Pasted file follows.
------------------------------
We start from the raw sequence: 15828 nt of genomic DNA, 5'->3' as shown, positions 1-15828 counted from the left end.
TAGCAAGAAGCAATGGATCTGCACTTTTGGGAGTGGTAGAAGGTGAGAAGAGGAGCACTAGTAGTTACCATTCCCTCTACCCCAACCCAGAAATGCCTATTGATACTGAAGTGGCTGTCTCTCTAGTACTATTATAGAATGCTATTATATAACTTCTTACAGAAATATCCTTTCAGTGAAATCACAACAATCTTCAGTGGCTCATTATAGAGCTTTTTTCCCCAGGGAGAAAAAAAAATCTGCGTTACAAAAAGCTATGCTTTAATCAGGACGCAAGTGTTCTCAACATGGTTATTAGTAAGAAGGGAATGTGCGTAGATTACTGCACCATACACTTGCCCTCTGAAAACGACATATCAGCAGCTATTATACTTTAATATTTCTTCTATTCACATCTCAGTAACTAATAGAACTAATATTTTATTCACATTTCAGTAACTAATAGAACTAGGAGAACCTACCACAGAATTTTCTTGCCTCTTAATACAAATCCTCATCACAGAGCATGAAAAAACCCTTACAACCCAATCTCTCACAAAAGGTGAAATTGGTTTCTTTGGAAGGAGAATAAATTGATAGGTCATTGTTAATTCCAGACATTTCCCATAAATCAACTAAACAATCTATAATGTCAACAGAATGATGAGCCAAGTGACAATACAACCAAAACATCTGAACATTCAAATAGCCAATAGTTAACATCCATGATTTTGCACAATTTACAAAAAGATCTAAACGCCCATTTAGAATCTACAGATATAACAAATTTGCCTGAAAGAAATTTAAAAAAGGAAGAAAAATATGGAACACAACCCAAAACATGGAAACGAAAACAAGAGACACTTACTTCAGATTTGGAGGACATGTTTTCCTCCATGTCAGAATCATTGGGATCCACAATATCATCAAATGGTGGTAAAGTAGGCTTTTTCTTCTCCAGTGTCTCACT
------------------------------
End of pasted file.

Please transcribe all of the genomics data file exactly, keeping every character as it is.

We start from the raw sequence: 15828 nt of genomic DNA, 5'->3' as shown, positions 1-15828 counted from the left end.
TAGCAAGAAGCAATGGATCTGCACTTTTGGGAGTGGTAGAAGGTGAGAAGAGGAGCACTAGTAGTTACCATTCCCTCTACCCCAACCCAGAAATGCCTATTGATACTGAAGTGGCTGTCTCTCTAGTACTATTATAGAATGCTATTATATAACTTCTTACAGAAATATCCTTTCAGTGAAATCACAACAATCTTCAGTGGCTCATTATAGAGCTTTTTTCCCCAGGGAGAAAAAAAAATCTGCGTTACAAAAAGCTATGCTTTAATCAGGACGCAAGTGTTCTCAACATGGTTATTAGTAAGAAGGGAATGTGCGTAGATTACTGCACCATACACTTGCCCTCTGAAAACGACATATCAGCAGCTATTATACTTTAATATTTCTTCTATTCACATCTCAGTAACTAATAGAACTAATATTTTATTCACATTTCAGTAACTAATAGAACTAGGAGAACCTACCACAGAATTTTCTTGCCTCTTAATACAAATCCTCATCACAGAGCATGAAAAAACCCTTACAACCCAATCTCTCACAAAAGGTGAAATTGGTTTCTTTGGAAGGAGAATAAATTGATAGGTCATTGTTAATTCCAGACATTTCCCATAAATCAACTAAACAATCTATAATGTCAACAGAATGATGAGCCAAGTGACAATACAACCAAAACATCTGAACATTCAAATAGCCAATAGTTAACATCCATGATTTTGCACAATTTACAAAAAGATCTAAACGCCCATTTAGAATCTACAGATATAACAAATTTGCCTGAAAGAAATTTAAAAAAGGAAGAAAAATATGGAACACAACCCAAAACATGGAAACGAAAACAAGAGACACTTACTTCAGATTTGGAGGACATGTTTTCCTCCATGTCAGAATCATTGGGATCCACAATATCATCAAATGGTGGTAAAGTAGGCTTTTTCTTCTCCAGTGTCTCACT